Photo: Deepsea Nordkapp drilling rig; Source: Odfjell Drilling

Aker BP to gauge remaining oil potential of North Sea field

After concluding the drilling of two wells in the North Sea, Norway’s oil and gas player Aker BP will be working on evaluating the remaining oil potential within the Øst Frigg field off Norway.

The Norwegian Petroleum Directorate (NPD) confirmed on Friday that the wildcat well 25/2-23 S and appraisal well 25/2-23 A – Øst Frigg Alfa – were drilled about 45 kilometres northeast of the Alvheim field in the North Sea, around 220 kilometres northwest of Stavanger.

These are the first and second exploration wells in production licence 873, which was awarded in APA 2016. Aker BP is the operator of the licence with an ownership interest of 40 per cent and other licensees are Equinor (40 per cent) and Lotos Exploration and Production Norge (20 per cent).

According to NPD, the Øst Frigg field was proven in reservoir rocks from the Eocene (the Frigg Formation) in 1973 and the well 25/2-1 proved a 56-metre gas column and a seven-metre oil column. Following the approval of the Plan for Development and Operation (PDO) in 1984, the field produced gas from 1988 to 1997, however, the oil column was too small to be recovered at that point in time.

Therefore, the objective of well 25/2-23 A was to investigate the remaining oil potential in the shutdown Øst Frigg field. This well encountered a three-metre oil column in the upper part of the Frigg Formation, in a sandstone layer of about 177 metres, with good reservoir quality.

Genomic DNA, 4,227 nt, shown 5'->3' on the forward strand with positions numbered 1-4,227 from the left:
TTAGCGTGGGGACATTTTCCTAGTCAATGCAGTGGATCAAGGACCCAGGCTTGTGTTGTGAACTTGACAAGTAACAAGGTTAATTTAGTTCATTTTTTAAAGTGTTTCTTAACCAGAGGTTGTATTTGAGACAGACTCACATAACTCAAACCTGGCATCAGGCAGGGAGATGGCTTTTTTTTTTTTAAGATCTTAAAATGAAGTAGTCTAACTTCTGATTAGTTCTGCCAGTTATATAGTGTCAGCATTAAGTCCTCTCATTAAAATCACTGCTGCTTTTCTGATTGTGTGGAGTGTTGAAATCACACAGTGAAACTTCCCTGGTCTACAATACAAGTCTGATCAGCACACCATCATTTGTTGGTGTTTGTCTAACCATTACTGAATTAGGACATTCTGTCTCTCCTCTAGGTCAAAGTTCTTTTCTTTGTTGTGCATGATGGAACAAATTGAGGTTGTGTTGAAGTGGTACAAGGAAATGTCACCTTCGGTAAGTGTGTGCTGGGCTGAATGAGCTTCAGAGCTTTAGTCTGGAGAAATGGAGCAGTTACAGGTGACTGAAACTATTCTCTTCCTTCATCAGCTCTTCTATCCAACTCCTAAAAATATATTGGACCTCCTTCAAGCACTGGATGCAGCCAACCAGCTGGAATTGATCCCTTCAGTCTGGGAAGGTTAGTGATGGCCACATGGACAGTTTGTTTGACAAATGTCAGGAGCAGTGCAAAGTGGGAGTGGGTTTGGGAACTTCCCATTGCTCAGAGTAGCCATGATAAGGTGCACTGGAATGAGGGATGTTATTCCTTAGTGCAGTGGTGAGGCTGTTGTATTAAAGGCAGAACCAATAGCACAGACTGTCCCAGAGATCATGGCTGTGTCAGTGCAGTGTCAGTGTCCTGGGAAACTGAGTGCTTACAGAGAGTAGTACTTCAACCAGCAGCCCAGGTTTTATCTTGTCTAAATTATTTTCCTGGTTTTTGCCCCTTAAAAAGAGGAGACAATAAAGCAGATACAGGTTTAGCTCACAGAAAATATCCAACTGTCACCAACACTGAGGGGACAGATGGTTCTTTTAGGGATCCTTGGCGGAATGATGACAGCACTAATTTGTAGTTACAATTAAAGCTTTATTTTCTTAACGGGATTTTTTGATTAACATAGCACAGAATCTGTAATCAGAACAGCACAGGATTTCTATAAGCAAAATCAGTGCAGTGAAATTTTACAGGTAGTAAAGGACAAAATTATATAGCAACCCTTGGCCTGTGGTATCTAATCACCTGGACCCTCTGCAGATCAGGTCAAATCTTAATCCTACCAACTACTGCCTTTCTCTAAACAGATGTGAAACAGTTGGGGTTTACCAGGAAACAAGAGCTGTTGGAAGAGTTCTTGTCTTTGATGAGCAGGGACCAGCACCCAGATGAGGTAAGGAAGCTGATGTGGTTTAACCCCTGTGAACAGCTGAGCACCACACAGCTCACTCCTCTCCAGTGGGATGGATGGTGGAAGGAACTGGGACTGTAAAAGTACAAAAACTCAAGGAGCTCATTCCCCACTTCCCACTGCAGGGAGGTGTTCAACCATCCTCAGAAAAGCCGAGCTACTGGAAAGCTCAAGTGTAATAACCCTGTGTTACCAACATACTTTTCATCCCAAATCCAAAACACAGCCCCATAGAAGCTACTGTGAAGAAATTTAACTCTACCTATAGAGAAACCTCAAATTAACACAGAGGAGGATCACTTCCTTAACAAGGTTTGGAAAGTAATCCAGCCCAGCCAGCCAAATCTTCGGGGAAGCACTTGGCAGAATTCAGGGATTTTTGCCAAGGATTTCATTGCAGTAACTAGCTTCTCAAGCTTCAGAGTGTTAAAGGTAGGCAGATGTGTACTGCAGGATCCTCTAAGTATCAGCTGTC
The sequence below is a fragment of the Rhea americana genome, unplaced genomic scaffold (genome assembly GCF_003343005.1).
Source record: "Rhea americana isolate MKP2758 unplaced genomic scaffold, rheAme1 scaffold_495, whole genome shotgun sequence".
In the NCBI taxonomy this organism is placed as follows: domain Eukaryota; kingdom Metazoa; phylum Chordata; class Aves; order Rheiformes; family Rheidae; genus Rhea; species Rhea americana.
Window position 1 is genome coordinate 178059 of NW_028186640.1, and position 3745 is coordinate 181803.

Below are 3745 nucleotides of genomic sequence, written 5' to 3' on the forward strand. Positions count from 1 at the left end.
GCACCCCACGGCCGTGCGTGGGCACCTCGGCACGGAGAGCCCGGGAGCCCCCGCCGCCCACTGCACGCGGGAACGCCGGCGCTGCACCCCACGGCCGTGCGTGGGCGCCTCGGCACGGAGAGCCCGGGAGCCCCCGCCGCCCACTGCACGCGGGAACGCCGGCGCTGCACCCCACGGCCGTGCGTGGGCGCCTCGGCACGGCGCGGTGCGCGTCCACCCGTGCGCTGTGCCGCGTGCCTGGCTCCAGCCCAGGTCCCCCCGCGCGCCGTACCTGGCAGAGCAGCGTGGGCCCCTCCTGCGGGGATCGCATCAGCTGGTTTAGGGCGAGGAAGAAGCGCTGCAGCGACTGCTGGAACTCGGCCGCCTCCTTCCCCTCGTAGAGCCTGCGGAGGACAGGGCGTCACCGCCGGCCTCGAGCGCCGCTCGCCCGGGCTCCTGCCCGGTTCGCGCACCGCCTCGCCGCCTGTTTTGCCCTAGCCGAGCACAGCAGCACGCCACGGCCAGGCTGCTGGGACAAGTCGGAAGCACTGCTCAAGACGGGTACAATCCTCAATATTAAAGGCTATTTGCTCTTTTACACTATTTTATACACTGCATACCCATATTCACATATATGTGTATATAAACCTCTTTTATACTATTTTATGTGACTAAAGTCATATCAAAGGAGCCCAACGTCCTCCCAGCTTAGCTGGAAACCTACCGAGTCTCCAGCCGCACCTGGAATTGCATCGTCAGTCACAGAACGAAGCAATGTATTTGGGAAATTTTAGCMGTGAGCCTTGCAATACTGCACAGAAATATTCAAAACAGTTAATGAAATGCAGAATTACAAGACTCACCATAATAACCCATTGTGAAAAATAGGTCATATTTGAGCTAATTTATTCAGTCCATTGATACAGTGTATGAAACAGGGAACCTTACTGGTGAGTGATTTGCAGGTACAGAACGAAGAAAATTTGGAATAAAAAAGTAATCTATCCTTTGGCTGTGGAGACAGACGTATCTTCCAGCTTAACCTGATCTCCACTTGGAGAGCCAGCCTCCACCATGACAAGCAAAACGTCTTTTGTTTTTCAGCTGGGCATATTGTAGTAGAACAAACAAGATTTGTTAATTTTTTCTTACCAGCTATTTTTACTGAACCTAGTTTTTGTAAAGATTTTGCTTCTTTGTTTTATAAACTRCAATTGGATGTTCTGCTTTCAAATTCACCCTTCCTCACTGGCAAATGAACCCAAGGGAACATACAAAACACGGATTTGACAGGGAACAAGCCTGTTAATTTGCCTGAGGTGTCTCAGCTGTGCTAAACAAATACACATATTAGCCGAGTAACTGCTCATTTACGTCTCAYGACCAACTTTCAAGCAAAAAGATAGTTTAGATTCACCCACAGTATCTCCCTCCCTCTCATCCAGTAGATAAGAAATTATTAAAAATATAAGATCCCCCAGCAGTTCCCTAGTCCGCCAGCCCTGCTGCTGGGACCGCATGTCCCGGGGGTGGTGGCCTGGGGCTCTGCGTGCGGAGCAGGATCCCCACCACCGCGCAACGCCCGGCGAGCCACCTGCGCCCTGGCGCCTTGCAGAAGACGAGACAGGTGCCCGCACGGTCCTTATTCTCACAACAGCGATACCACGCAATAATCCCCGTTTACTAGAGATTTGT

In addition, a two-metre oil column was also encountered deeper in the same reservoir and preliminary resource estimates for Øst Frigg Alfa are between 0.1 and 1.1 million Sm3 of recoverable oil. NPD confirmed that work is ongoing to evaluate the remaining oil potential throughout the entire Øst Frigg field.

When it comes to the objective of well 25/2-23 S, the aim was to prove petroleum in rocks from the Middle Jurassic Age (the Tarbert Formation). This well encountered around 187 metres of the Tarbert Formation, of which 75 metres are sandstone rocks with moderate reservoir quality. The Norwegian Petroleum Directorate informed that this well is dry.

Moreover, the wells – 25/2-23 A and 25/2-23 S – were not formation-tested, but data acquisition has been carried out. They were drilled to respective measured depths of 2100 and 4827 metres below sea level, and respective vertical depths of 2050 and 4526 metres below sea level.

While the well 25/2-23 A was terminated in the Frigg Formation from the Eocene Age, the well 25/2-23 S was terminated in the Ness Formation from the Middle Jurassic Age. The water depth at the site is 108 metres and both wells have been plugged and abandoned.

Back in December 2021, NPD granted a drilling permit for wells 25/2-23 S, A and B to Aker BP and the wells were to be drilled from the Odfjell Drilling-owned Deepsea Nordkapp – former Stena Midmax – semi-submersible drilling rig, which Odfjell Drilling bought from Samsung Heavy in April 2018.

The rig was contracted under the terms of the drilling agreement that Odfjell Drilling and Aker BP entered into in April 2018. Originally, the rig was awarded a two-year contract with two annual extension options. Aker BP decided to exercise its first one-year extension option in December 2019, followed by the second one, which was exercised in March 2021.

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The Deepsea Nordkapp rig will now drill a pilot well on shallow gas in production licence 028B in the North Sea, where Aker BP is the operator, based on NPD’s records.